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The Chronophage and the Fullness of Time

Ephesians 1:3-14


The Chronophage creature. Image © Dr John C Taylor Ltd. c/o the National Museum of Scotland

Summer holidays. Rain. So we went to the museum.

It’s a bit of a museum of everything. You might say it’s very postmodern  – all the fragments set together – or maybe it’s a harkening back to good old Victorian collecting. Either way, we think it’s great. It has everything so everyone is happy. This week, we started with the racing cars. Then on to the elephant and the lion family.  A stop off in the art-inspired-by-nature gallery (thanks, kids) then on to the kids’ discovery zone where you can design a camouflaged fish to be added to the underwater projection to face the hungry shark. (Tip for Blue – listen to your sister’s advice. Her shadow-coloured fish seem to be immortal. Your bright blue ones do not.) So, mostly happy. But regardless, the museum is a definite win on the weather.

After lunch, we found something new. The Midsummer Chronophage, created by Dr John C. Taylor OBE. According to the blurb, Taylor was inspired by Einstein’s ideas of relative time – and by the realisation that “time is both eternal at a universal level yet extremely limited at a personal level.” His concept of the chronophage comes from the Greek chronos (time) and phage (eater) – a beast of our age born of our chronic myths.

The clock is mesmerizing. We stood and stared. First, you see the insect, something like a giant fly, ghastly but compelling. It rocks rhythmically, pulling the cogs towards its fearsome jaws. It eats time before your eyes. Then you watch the clock face, with changing lights instead of hands and numbers. You watch and count and notice the odd slip, a misspent second, a pause and a sprint. You wonder about the constancy behind this clock. Its gold face shines.  Time seen like this is beautiful, entrancing, fatal.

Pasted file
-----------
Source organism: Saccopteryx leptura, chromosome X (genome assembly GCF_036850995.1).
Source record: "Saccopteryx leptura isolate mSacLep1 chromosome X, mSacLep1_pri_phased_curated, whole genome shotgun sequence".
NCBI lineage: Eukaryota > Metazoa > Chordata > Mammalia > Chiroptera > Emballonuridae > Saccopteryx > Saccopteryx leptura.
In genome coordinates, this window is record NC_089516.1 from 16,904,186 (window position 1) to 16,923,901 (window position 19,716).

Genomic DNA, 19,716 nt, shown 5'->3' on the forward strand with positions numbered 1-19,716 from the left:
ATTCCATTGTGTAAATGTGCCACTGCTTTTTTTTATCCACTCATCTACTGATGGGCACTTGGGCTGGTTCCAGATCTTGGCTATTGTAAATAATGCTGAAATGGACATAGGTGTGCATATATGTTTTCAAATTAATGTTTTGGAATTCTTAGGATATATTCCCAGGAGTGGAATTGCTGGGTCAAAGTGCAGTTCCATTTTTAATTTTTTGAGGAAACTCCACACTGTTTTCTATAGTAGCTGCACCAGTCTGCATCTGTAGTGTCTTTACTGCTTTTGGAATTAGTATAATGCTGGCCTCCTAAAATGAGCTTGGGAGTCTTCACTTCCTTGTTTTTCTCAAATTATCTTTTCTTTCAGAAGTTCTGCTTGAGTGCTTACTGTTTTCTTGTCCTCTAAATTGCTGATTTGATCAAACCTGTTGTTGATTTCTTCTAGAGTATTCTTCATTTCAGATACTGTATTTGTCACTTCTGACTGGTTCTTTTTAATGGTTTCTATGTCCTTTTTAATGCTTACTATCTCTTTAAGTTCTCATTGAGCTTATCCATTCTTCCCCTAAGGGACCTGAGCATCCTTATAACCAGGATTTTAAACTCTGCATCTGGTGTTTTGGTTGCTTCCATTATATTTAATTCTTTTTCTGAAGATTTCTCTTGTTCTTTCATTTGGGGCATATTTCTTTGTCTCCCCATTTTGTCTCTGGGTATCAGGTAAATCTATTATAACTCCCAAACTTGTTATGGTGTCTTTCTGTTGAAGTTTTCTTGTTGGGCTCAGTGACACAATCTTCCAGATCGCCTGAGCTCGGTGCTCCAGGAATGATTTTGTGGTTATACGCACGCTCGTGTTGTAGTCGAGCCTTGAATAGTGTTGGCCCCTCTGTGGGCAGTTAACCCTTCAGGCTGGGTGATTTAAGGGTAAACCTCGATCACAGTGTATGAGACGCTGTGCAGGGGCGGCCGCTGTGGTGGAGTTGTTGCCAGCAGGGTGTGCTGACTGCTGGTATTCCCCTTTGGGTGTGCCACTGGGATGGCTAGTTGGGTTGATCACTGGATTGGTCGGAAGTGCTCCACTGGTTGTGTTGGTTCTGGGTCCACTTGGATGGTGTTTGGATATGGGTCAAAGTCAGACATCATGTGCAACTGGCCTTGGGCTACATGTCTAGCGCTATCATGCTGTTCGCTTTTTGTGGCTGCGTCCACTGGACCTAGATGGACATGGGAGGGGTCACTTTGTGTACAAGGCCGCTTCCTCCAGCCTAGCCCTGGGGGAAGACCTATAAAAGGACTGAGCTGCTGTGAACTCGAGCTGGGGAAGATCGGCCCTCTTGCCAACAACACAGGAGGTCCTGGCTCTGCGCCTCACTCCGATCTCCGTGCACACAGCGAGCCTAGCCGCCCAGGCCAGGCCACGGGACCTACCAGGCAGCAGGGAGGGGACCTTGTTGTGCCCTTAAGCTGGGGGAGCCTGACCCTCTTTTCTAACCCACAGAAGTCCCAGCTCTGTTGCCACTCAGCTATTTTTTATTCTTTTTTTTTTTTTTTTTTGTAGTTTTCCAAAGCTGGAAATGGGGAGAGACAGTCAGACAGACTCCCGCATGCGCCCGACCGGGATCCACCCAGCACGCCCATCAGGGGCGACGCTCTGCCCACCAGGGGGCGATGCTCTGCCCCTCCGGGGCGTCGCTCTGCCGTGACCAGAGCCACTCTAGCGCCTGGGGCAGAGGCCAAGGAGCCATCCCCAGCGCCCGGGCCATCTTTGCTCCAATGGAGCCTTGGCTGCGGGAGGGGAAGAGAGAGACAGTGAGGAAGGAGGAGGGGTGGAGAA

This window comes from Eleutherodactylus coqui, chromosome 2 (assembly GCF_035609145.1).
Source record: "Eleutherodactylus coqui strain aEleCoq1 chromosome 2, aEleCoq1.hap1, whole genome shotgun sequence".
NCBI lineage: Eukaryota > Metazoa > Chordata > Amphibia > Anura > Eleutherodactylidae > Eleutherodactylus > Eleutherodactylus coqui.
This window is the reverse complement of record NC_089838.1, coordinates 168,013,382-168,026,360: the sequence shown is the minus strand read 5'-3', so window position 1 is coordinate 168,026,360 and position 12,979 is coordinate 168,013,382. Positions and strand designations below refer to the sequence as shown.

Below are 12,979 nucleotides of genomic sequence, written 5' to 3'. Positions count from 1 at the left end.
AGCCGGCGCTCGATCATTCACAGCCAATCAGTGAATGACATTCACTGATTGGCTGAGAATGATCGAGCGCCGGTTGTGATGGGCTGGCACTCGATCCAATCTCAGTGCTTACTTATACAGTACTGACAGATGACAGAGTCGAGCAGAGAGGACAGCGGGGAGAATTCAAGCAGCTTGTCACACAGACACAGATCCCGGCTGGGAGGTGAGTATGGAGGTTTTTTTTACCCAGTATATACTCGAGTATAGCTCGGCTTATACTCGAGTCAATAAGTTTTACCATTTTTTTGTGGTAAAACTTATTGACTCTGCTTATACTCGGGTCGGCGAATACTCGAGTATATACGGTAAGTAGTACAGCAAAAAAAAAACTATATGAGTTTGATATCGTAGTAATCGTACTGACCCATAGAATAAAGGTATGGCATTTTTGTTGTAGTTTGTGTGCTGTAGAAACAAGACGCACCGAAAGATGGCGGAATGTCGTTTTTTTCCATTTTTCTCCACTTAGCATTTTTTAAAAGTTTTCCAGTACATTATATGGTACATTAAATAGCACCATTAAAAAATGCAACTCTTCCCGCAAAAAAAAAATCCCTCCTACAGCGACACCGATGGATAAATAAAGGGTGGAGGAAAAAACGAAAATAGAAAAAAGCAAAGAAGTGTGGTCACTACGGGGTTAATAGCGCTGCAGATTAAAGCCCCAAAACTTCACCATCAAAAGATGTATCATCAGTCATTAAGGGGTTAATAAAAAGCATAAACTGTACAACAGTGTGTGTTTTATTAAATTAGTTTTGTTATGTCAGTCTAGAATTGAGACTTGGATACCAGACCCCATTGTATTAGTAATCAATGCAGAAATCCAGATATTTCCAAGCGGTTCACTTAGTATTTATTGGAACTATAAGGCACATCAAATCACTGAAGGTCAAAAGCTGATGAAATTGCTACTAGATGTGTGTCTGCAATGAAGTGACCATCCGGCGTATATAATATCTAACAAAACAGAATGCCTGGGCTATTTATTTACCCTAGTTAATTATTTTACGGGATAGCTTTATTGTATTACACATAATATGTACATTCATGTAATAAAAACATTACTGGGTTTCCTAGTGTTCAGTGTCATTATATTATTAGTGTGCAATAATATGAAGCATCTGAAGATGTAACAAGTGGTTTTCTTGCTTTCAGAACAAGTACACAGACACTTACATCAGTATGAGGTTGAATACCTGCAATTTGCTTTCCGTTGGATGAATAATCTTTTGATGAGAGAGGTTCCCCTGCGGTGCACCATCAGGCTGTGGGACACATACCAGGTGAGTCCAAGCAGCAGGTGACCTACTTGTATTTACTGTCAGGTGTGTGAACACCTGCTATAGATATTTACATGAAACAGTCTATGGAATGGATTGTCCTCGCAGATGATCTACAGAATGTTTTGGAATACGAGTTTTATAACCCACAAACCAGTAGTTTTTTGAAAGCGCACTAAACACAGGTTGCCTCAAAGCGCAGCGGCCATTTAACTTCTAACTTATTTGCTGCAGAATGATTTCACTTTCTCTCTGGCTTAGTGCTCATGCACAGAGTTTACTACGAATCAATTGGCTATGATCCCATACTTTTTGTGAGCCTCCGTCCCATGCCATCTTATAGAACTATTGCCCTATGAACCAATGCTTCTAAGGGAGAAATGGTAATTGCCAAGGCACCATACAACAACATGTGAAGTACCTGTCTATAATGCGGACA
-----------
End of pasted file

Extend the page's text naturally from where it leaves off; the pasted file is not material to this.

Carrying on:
There’s an awfulness here. Time runs on ahead. Time traps and confuses us. Time is consumed and consuming. There is no fullness to this time. There is only terrible hunger. And panic.

I wanted to yell BUT…. But what? What do you say in the face of this time?

With all wisdom and insight, he has made known to us the mystery of his will, according to his good pleasure that he set forth in Christ, as a plan for the fullness of time, to gather up all things in him, things in heaven and things on earth.

This week’s lectionary flings open the door to a new perspective on time.  Paul starts Ephesians with the great mystery of the gospel. It’s all there – creation, calling, the covenant, the cross. And the passage is shot through with a strange chronology.

Chosen before the foundation of the world. Destined for adoption from eternity. Fulfilling his will. God has made known. The tenses and verbs layer up dizzingly, and we are included in Christ’s pre-history. The implications are astonishing. This just isn’t a passage you can sensibly dissect.  You can’t draw this out into mortal logic. It is poetry. It is loudly declaring the freedom we know in Christ.